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‘Super Mario Odyssey’: The Comedown



It’s common knowledge that Super Mario Odyssey is overflowing at the brim with things to do. Even after kicking the turtle-shelled backside of Bowser into deep oblivion, the curtain is far from drawn on Jumpman’s wild world. This is as a result of the tirade of time-absorbers thrust upon players following the conclusion of Super Mario Odyssey’s main story.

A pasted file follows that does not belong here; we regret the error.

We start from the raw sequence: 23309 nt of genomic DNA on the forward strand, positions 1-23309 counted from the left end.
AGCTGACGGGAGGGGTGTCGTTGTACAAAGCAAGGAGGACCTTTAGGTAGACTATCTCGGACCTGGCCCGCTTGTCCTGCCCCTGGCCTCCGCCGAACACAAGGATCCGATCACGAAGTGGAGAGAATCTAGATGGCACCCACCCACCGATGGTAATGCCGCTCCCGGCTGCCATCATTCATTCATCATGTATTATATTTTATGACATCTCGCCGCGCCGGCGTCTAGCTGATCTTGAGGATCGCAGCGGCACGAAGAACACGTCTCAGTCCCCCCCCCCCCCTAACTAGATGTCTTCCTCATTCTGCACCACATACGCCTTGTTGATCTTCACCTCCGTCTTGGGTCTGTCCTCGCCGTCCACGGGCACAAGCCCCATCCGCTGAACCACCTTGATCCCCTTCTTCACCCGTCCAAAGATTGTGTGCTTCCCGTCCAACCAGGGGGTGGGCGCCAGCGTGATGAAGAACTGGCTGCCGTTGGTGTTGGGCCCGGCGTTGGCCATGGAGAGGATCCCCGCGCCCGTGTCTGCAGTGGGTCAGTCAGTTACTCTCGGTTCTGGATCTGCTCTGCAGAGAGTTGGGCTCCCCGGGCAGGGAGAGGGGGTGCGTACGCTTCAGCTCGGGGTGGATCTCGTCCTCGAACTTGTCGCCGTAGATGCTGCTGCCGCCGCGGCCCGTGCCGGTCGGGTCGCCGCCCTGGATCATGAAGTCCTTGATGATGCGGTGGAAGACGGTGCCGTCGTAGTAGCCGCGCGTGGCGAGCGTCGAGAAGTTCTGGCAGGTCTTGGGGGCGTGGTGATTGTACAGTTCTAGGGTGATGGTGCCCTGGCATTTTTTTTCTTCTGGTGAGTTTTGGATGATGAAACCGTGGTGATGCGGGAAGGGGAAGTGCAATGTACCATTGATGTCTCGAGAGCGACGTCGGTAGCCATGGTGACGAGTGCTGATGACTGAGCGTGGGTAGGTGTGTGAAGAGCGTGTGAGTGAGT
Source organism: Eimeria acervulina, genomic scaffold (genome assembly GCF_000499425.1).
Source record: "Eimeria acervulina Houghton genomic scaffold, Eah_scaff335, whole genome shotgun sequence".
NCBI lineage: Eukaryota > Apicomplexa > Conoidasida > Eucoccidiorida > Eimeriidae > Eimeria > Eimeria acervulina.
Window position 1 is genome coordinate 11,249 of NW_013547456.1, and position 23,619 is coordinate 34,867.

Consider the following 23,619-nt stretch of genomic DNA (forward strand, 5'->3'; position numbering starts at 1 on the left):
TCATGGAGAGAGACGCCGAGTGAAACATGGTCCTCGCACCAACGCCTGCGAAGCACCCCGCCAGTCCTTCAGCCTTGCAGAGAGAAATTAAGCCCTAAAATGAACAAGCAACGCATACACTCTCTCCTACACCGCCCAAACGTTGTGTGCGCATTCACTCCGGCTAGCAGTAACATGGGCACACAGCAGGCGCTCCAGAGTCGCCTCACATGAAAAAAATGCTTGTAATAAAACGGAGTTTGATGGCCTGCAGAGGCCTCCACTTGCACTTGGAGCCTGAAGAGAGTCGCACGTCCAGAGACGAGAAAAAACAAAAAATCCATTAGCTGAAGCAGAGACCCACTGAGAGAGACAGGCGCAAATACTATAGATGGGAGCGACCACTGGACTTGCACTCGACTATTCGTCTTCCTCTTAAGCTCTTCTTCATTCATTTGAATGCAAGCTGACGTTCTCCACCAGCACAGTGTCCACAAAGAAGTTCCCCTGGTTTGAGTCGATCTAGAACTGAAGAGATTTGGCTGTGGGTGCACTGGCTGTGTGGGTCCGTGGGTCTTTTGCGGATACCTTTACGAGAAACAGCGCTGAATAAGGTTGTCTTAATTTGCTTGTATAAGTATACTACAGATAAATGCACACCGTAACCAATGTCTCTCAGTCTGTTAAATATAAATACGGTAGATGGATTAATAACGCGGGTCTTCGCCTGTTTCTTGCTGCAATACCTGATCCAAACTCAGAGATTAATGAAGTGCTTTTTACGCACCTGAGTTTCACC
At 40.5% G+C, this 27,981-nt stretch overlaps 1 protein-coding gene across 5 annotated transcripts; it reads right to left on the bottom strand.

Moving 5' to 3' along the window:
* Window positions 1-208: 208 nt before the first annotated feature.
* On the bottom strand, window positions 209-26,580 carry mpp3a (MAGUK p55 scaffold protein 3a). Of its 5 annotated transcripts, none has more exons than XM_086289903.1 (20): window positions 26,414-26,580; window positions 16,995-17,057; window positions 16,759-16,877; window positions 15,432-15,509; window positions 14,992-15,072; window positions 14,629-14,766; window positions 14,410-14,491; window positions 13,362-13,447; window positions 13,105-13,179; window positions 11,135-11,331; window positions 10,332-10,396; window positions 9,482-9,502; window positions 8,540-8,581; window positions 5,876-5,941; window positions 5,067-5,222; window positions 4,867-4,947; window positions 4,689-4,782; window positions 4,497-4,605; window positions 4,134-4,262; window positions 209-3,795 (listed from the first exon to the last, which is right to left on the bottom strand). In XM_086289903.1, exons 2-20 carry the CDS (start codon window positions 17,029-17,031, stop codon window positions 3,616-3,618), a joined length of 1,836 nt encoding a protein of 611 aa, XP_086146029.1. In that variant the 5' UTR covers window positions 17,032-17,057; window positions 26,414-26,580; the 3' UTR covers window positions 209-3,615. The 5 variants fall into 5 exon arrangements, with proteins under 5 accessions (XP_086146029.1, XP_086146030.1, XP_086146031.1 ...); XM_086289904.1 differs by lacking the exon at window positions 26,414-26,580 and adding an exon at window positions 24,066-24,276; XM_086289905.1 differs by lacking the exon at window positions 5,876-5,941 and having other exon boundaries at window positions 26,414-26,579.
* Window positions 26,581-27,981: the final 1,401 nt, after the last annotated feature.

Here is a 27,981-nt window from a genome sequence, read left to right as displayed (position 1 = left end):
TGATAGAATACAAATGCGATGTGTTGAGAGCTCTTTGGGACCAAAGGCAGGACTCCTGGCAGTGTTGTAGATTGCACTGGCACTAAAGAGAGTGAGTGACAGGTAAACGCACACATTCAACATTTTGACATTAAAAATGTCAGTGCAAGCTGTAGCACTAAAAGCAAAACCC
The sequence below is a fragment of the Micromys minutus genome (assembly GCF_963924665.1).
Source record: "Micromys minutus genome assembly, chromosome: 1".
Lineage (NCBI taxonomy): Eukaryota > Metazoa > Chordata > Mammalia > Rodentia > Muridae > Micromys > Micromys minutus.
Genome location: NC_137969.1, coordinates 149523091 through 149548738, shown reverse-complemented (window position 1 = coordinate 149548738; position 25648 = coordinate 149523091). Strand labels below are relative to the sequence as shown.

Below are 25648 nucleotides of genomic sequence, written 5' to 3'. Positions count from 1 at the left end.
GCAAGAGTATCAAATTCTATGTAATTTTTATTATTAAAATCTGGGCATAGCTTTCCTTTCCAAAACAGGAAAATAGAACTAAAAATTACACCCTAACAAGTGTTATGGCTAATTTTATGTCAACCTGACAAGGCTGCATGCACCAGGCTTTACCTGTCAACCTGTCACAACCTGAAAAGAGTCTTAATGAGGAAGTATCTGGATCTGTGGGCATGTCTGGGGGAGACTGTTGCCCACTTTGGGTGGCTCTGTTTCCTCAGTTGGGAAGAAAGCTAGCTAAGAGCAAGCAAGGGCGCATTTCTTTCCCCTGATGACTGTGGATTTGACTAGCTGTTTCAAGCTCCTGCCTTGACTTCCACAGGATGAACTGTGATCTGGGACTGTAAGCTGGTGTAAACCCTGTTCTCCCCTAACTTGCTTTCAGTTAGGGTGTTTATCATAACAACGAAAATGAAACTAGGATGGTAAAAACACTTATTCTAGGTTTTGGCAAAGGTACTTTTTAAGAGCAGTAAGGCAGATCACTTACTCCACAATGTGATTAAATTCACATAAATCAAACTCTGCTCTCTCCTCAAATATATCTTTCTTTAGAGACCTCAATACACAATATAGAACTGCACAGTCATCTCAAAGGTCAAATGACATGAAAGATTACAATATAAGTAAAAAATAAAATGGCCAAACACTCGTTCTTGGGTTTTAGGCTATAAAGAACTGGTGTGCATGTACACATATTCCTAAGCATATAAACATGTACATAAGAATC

On Tuesday the 31st of October, whilst everybody was celebrating Halloween, I was huddled in bed as I finally achieved a state of one hundred percent completion in Super Mario Odyssey, which entails collecting nine-hundred and ninety-nine power moons (yes, that’s a hell of a lot). It took me far longer than it should have done due to my requirements to balance other commitments (from writing my review, to not ignoring my girlfriend) with what had become an overwhelming fixation on that bloody plumber and his relentless decelerations of “Yahoo” upon performing a particularly athletic manoeuvrer concerning his ability to jump. His irritatingly jolly face has dominated my mind, so much so that I would find myself upon closing my eyes to be greeted by a cascade of colors and an influx of images from my relentless indulgence in assisting Mario in solving his personal problems (such as helping him get back that girl he’s fancied for ages from that geezer he hates). Regardless, whilst Super Mario Odyssey may have reduced me to a desperate addict, helplessly craving his next fix, I can’t deny that the journey has been a marvelously memorable one.